To stay in control of a vehicle while driving on snow and ice,
the key is smooth inputs. One way to think of it is to imagine
everything is happening in slow motion. Which means don't wrench
the steering wheel around, and don't prod at the pedals. Every
input should be slowly and evenly applied so as not to upset the
balance and traction of the car. Locking the wheels and sliding
is what you don't want, so when braking give yourself loads and
loads of space, and gently apply the brakes well in advance of
where you intend to stop. If you feel the car begin to slide,
let off the brakes to get them rolling again, and then reapply
the brakes with less force.
The best way to gain traction on snow or ice is to use as few
revs as possible in the highest gear possible and accelerate very
slowly. This has the effect of reducing the torque output and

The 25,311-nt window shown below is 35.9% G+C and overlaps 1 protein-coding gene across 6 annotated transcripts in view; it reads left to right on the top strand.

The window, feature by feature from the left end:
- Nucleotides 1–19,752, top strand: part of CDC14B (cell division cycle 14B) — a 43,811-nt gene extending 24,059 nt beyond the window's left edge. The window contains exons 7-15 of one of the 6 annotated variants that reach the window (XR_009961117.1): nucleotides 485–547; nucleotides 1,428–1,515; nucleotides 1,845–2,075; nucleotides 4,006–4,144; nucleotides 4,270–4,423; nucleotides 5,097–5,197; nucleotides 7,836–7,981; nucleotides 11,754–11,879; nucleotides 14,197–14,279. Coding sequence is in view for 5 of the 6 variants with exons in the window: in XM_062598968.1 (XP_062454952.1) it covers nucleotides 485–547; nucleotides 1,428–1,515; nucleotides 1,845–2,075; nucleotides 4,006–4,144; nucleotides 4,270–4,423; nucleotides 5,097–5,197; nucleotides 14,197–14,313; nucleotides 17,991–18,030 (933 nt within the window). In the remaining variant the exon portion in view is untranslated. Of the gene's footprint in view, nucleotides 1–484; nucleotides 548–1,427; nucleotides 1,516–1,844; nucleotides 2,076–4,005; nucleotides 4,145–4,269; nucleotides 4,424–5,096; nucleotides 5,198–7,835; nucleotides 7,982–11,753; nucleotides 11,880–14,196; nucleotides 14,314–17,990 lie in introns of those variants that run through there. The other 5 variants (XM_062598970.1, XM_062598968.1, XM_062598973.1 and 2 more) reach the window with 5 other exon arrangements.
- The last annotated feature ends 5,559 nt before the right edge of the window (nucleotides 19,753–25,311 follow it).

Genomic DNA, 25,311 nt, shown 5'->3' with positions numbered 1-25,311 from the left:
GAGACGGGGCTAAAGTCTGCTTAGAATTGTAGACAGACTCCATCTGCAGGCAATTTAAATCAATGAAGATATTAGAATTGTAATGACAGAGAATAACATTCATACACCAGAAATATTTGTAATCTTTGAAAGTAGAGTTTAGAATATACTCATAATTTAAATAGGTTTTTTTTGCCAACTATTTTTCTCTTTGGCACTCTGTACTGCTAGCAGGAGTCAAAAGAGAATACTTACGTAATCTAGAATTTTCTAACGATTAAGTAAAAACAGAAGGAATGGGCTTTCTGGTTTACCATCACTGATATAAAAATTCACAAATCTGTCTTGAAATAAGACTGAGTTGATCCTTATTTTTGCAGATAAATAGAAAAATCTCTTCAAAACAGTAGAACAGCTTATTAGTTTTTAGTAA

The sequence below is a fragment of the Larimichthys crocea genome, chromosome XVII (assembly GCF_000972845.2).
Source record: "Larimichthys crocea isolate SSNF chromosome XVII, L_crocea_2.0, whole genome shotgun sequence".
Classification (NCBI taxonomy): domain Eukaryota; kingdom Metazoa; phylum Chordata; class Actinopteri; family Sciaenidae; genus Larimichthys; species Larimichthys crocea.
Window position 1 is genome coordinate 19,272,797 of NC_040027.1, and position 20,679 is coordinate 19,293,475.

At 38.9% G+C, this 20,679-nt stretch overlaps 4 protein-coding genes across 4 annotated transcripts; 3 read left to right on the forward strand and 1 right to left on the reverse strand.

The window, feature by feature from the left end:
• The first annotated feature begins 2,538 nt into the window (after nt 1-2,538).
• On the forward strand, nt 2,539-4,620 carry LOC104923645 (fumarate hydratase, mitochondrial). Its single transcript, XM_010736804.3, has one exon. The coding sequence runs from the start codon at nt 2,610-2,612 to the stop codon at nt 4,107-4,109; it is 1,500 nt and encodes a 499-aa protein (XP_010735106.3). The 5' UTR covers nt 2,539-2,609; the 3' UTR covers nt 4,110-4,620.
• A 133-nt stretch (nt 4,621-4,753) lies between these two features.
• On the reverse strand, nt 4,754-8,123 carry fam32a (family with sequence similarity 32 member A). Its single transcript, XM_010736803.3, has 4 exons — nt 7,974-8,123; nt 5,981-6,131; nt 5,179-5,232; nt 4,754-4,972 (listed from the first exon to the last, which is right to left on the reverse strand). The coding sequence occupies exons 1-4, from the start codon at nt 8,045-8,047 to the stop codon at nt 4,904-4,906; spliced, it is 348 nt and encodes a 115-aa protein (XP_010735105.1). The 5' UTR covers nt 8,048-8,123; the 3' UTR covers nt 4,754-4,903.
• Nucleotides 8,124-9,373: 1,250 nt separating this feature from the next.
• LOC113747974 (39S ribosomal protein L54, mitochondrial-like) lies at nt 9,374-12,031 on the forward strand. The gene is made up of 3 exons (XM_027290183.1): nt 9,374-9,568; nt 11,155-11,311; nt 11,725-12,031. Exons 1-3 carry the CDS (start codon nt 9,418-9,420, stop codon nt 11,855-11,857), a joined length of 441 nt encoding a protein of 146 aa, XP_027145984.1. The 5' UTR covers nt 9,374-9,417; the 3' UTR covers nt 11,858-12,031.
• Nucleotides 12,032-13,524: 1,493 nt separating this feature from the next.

reducing the chance of wheelspin.
When going down hill choose a low gear and keep the wheels turning
by letting the engine regulate the speed. If the wheels loose
traction and lock up accelerate to get them rolling again to match
the road speed, this will give them the traction needed to steer.
A great way to practice driving on snow and ice is to find an
empty parking lot with no obstructions and get a feel for how
the car reacts on slippery surfaces. It also helps you reevaluate
braking distances and cornering speeds so when you find yourself
in these conditions on the road you have an idea of how the car